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Maximizing Land Use Benefits From Utility-Scale Solar

Flowers and solar panels and clouds

A Cost-Benefit Analysis of Pollinator-Friendly Solar in Minnesota

Executive Summary

Overview

 As utility-scale solar development expands throughout the United States, with an expected land footprint of 3 million acres by 2030,1  there is growing interest across various stakeholder groups in adopting land use best practices for new projects. Pollinator-friendly solar, which incorporates native grasses and wildflowers throughout a solar installation, is one approach to cultivating additional land use benefits from solar projects. The practice is increasingly common, especially in Minnesota, the first state to adopt a voluntary pollinator-friendly solar standard. However, research has yet to produce a comprehensive cost-benefit analysis that assesses both private and social returns from pollinator-friendly solar, as compared to conventional solar or pre-existing agricultural land uses.

To conduct a cost-benefit analysis of these three land uses in Minnesota, we developed a solar project finance model alongside a farm cash flow model. The model incorporates environmental externalities — including carbon emissions, soil erosion, and groundwater recharge — associated with land devoted to conventional solar, pollinator-friendly solar, and farming.

Our analysis reveals that pollinator-friendly solar may generate private benefits to solar developers that justify its adoption without policy intervention. These benefits largely flow from higher energy output, from panel efficiency gains attributed to the cooler microclimate created by perennial plantings. A small added benefit accrues from the lower operations and maintenance (O&M) costs over the project lifetime thanks to the reduced frequency of mowings for native plants as compared to turfgrass. However, we hypothesize that information and behavioral failures are currently preventing developers from adopting the practice. Thus, there may be a role for policy to spur the incorporation of pollinator-friendly practices in future solar development.

That role becomes clearer when we evaluate the social benefits associated with these projects. As with conventional solar, a large social benefit of pollinator-friendly solar stems from the carbon emissions that solar energy production avoids. Pollinator-friendly solar also results in more groundwater recharge and a greater reduction in soil erosion than either conventional solar or farming — two additional ecosystem benefits. Lastly, pollinator-friendly solar contributes another sizable social benefit in the form of increased crop yields when projects are sited near pollinator-dependent farmland. In our model, improved crop yields result from projects co-located with farmland producing soy, but not corn, which is not pollinator-dependent. That benefit could be even greater if the adjacent crop were highly pollinator-dependent, as is the case for most specialty crops.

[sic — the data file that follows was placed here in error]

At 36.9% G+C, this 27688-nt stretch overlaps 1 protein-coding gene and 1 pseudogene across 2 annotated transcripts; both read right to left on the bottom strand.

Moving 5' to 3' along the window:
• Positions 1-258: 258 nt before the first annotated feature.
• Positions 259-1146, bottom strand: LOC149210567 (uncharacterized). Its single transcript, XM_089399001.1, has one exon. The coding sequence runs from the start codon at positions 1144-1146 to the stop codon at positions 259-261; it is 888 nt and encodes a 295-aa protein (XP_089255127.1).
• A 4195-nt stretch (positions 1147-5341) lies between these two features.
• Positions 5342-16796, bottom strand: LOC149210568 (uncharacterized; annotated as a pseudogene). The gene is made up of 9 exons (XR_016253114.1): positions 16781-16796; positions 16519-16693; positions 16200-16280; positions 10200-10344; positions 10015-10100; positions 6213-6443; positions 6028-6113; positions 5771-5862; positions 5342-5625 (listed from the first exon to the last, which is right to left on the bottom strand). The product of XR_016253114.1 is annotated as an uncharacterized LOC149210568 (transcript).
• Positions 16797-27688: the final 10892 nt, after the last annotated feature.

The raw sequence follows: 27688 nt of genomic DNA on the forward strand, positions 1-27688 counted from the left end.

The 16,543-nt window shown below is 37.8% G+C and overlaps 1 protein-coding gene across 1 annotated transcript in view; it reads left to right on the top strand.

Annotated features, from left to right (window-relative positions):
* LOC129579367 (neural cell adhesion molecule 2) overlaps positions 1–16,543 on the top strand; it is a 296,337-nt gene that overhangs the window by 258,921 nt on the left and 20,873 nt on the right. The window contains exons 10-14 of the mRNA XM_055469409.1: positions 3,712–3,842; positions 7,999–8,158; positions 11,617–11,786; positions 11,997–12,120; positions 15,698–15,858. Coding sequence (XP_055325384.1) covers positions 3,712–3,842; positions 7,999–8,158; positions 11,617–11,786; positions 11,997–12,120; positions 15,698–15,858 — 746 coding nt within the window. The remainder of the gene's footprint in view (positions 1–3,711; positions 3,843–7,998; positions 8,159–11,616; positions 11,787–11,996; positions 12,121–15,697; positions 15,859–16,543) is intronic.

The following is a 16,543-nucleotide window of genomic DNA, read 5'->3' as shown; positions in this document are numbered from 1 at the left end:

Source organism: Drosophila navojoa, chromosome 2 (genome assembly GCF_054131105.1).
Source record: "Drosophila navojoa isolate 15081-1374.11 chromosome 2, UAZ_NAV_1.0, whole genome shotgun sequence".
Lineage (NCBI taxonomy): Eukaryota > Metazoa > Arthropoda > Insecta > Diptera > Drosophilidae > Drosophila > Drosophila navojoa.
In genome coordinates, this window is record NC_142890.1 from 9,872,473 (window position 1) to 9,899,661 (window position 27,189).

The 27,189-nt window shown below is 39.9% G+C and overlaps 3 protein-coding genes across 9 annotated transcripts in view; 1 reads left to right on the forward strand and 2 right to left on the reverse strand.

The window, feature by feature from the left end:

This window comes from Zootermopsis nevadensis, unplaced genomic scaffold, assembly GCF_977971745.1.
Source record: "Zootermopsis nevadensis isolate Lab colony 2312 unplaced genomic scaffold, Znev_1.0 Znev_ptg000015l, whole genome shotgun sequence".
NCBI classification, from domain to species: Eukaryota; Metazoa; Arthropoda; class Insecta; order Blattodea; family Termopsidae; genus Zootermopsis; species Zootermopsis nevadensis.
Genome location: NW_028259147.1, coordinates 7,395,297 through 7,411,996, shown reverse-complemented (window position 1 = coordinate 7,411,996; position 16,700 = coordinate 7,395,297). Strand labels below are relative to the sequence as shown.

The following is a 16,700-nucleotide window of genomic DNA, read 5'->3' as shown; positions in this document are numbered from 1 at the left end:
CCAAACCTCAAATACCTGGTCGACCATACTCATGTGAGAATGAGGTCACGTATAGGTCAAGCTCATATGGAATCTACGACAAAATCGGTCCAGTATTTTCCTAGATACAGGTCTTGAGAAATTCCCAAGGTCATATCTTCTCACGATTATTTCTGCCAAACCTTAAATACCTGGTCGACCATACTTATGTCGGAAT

The added social benefits that pollinator-friendly solar contribute relative to conventional solar and farming warrant policy intervention. Governmental research and development funding could help support studies that are underway with a goal of providing more detail on the localized impacts of this practice. Research is needed to better understand the panel efficiency gains and potential private benefits, as well as the social benefits flowing from the ecosystem services that pollinator-friendly solar projects provide. Additionally, site-specific policies, which would drive maximal benefit from increased crop yields and ecosystem services, merit consideration. These policies could be targeted at either a solar developer or a farmer: states could provide extra incentive for developers to site their pollinator-friendly projects near specialty crop farms, or they could educate farmers and incentivize them to grow specialty crops if their land abuts a pollinator-friendly solar site.

As Minnesota pursues its renewable portfolio standard target of 10% of energy produced from solar by 2030, there is large potential for pollinator-friendly solar development to deliver ecosystem and agricultural benefits for the state, in addition to the zero-carbon electricity generation that a solar project already provides. Our research shows that pollinator-friendly solar yields benefits for a range of stakeholders, from developers to farmers to surrounding communities. In the near term, there are opportunities for research and education to generate a more robust understanding of the practice, and in the long-term, the environmental and social externalities could be monetized and captured by astute policymakers.

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